How Virtual Reality is Changing Medicine Jesse Levine was born with a congenital heart defect where the valves in her heart were reversed. It’s a serious medical condition—she has had a pacemaker since she was two years old—that has required … Continue reading From virtual hearts to immersive battlefields
Doctors are saving lives with VR Earlier this year, inside a cramped, windowless corner office at the Children’s Hospital Los Angeles, I put on a virtual reality headset and tried to save a little girl’s life. It wasn’t real, of … Continue reading Virtual health
How doctors used virtual reality to save the lives of conjoined twin sisters During an 18-year career in medicine, Daniel Saltzman — the chief of pediatric surgery at University of Minnesota Masonic Children’s Hospital — has grown accustomed to looking … Continue reading VR for surgery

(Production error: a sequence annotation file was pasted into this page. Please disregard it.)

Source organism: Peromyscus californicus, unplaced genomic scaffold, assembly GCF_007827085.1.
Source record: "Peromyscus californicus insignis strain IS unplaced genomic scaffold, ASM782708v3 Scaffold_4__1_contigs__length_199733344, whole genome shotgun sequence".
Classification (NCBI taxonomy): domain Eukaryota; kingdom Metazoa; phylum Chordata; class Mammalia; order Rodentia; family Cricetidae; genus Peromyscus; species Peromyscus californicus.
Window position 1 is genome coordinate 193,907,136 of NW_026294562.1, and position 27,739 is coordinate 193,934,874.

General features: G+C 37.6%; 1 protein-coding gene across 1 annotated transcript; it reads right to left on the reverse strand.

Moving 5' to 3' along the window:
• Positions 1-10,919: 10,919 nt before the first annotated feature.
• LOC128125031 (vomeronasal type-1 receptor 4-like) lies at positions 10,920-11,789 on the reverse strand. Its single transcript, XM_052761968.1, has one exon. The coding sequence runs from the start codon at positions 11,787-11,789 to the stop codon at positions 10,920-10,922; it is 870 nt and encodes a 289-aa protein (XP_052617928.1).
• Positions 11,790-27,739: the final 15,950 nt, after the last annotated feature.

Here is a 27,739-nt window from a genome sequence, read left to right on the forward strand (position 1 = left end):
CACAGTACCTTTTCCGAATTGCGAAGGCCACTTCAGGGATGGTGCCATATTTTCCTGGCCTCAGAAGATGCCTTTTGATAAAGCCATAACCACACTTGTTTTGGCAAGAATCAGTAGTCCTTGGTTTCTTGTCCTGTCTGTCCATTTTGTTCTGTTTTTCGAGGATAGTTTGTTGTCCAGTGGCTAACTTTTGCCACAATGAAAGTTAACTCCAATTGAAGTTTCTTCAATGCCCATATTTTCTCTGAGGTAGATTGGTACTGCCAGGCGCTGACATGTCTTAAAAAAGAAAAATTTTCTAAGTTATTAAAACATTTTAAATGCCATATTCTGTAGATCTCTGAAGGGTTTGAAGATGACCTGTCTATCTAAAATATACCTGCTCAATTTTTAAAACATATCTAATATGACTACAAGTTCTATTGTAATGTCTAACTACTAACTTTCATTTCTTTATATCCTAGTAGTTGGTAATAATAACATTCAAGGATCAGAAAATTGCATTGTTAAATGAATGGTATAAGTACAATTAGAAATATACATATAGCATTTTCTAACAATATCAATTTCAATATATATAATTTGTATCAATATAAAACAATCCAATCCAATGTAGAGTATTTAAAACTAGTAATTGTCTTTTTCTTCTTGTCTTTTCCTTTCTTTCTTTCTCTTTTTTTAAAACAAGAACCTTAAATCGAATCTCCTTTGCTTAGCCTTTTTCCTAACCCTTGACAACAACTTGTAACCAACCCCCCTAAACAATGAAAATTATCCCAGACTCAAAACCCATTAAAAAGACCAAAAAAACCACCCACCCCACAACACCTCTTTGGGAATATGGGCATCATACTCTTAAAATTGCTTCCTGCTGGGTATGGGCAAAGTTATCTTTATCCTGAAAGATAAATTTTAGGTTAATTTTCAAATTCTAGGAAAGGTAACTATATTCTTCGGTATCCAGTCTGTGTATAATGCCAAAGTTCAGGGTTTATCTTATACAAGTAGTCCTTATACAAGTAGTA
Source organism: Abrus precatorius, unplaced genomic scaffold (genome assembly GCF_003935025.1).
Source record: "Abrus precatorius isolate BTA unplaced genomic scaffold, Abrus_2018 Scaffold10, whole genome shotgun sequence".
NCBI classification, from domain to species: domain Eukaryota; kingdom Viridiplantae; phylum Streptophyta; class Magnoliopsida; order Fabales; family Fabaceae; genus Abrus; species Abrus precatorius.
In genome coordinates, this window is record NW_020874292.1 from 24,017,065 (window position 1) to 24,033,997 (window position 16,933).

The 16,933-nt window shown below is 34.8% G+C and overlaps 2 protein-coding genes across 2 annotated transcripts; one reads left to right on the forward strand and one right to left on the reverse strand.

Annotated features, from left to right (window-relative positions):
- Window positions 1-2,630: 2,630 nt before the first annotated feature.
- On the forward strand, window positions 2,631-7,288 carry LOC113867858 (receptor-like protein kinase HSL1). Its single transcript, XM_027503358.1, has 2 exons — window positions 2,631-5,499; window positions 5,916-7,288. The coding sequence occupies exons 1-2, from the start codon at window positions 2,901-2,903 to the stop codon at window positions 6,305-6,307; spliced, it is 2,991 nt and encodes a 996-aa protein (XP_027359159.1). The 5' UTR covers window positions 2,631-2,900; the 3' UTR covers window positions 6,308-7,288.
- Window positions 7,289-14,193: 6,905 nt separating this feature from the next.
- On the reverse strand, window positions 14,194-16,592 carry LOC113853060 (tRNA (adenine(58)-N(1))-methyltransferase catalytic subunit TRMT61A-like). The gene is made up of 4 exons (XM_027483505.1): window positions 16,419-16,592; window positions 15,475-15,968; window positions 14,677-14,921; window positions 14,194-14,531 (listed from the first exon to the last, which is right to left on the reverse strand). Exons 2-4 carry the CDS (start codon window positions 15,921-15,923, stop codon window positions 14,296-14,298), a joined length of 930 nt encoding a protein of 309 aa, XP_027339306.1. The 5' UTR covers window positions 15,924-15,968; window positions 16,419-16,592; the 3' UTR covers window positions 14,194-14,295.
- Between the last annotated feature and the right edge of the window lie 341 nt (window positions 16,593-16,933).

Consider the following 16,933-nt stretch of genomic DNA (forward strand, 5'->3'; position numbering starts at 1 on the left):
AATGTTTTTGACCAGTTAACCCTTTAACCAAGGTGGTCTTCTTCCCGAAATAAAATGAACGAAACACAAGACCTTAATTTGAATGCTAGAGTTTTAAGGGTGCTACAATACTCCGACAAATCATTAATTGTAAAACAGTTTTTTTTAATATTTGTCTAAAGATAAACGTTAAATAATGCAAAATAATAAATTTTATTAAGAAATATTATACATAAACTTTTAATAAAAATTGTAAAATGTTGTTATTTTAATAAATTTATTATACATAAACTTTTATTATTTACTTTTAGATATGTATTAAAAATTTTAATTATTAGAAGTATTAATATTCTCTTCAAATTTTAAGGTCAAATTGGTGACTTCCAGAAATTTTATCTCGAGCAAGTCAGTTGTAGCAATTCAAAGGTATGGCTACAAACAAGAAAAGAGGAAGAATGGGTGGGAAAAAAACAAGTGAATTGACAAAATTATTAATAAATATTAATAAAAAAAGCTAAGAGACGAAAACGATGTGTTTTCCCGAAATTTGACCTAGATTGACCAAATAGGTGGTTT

5 Ways Medical Virtual Reality Is Already Changing Healthcare Virtual Reality started its fascinating take-over of healthcare for the greatest pleasure of patients and doctors alike. With a virtual reality camera, surgeons can stream operations globally and allow medical students … Continue reading Is there a tech revolution in medicine?
Engineer uses 3D printing to repair his own heart When faced with a potentially mortal dilemma perhaps only a brave few would look to 3D printing as a solution, but engineer Tal Golesworthy decided that rather than accept his fate … Continue reading 3d printing to advance science
Virtual Malady VIrtual reality has been hailed as an “empathy machine” for its ability to foment understanding by transporting people to worlds and experiences that differ from their own. The technology has also been criticized for inducing headaches and nausea. … Continue reading Simulating pain
Using VR to Train Tens of Thousands of Surgeons at Once A surgeon, cancer specialist, and co-founder of virtual and augmented reality firm Medical Realities, Dr. Shafi Ahmed performed an important surgery last April at The Royal London Hospital. It … Continue reading How to be immersed into the surgery